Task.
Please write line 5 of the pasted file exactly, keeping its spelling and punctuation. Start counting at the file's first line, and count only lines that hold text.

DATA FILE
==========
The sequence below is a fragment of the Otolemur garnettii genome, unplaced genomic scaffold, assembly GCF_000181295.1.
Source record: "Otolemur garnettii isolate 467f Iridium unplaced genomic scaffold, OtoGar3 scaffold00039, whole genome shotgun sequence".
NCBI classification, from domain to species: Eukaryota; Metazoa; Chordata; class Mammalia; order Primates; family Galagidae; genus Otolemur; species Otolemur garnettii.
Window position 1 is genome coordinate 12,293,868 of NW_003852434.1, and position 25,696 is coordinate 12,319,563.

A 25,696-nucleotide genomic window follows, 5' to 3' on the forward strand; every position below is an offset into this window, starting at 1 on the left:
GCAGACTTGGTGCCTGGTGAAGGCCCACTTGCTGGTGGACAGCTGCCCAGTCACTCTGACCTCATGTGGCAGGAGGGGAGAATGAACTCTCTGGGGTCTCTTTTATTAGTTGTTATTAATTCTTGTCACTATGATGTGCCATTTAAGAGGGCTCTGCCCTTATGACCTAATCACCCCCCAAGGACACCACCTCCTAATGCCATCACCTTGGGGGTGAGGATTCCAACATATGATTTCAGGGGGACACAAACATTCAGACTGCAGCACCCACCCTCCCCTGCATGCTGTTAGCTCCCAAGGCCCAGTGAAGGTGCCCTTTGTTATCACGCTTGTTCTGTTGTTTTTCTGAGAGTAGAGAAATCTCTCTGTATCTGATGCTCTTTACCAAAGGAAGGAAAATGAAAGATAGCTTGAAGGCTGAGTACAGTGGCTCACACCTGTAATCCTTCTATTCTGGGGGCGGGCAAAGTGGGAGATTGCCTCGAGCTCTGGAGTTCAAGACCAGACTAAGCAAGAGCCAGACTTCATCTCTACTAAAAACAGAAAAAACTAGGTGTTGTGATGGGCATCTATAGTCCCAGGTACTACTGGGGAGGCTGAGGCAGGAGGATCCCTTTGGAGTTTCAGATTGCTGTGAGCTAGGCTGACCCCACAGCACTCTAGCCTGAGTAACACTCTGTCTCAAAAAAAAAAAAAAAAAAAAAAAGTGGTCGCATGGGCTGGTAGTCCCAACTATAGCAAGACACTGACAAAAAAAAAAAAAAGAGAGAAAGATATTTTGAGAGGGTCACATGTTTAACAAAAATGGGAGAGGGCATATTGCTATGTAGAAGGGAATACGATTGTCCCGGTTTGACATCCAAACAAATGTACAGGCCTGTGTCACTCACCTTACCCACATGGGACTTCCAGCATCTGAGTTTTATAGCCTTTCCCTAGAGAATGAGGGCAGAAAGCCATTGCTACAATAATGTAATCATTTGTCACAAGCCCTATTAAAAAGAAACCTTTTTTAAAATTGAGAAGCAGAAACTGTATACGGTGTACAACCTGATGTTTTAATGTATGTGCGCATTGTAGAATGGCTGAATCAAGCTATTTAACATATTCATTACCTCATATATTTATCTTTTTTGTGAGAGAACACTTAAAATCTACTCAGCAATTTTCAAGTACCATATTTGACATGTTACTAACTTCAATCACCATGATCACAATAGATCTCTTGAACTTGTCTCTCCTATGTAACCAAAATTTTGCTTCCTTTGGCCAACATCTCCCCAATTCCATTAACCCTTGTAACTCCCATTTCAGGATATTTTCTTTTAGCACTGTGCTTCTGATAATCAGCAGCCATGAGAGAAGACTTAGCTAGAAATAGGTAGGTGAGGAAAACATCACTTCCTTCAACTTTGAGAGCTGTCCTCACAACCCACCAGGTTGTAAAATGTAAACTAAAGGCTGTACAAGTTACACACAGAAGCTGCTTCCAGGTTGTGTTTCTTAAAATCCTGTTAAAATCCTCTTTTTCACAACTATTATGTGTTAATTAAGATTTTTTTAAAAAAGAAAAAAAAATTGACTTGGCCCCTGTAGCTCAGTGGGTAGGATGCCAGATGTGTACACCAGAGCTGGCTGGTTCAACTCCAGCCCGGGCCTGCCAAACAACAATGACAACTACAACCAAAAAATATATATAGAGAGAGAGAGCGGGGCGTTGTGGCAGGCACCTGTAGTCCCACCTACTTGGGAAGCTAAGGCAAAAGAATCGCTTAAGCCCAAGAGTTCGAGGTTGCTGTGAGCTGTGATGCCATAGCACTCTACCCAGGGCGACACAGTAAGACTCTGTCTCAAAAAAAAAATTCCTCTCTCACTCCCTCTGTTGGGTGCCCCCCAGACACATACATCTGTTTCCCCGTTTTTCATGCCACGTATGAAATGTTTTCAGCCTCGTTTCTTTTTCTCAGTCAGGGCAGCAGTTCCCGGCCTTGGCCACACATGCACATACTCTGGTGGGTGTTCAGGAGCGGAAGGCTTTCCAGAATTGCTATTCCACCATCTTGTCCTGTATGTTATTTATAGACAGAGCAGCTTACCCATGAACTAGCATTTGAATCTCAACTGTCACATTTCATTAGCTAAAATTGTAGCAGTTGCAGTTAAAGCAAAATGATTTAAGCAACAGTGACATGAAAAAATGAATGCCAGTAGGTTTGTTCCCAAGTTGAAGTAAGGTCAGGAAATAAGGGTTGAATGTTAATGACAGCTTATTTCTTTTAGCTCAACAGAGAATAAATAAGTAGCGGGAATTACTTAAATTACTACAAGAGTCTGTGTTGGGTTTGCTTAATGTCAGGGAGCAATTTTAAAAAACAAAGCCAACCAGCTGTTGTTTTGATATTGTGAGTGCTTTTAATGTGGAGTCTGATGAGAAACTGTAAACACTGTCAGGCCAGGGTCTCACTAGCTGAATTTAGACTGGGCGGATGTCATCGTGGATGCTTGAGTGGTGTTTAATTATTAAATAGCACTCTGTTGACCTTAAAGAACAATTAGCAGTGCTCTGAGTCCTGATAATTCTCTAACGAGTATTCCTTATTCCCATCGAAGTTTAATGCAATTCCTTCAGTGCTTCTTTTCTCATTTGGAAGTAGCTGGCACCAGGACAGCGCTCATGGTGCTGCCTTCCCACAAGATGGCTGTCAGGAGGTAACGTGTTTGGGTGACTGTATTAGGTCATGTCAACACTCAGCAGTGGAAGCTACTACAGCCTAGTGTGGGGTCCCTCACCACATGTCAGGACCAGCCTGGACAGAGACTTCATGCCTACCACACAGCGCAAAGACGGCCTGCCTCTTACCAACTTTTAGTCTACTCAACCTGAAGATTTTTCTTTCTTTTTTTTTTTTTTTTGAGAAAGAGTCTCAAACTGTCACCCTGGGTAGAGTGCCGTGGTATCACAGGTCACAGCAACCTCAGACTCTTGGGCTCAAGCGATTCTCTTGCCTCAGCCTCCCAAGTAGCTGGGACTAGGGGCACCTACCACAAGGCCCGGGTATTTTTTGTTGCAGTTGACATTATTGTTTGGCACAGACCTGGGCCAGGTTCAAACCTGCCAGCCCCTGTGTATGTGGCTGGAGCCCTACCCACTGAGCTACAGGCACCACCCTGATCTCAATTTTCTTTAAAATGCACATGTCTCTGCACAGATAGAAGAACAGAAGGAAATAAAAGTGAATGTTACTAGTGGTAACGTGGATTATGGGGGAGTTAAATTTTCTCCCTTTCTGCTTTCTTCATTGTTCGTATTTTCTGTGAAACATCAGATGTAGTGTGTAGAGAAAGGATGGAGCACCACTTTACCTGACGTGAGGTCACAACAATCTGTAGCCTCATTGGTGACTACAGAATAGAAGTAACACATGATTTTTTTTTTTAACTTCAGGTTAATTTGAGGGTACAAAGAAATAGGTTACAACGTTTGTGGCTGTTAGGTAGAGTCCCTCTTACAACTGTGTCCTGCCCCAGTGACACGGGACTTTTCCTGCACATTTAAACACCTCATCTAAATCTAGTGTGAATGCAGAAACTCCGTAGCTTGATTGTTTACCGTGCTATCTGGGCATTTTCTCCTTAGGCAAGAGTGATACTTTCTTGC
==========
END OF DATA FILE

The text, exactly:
A 25,696-nucleotide genomic window follows, 5' to 3' on the forward strand; every position below is an offset into this window, starting at 1 on the left: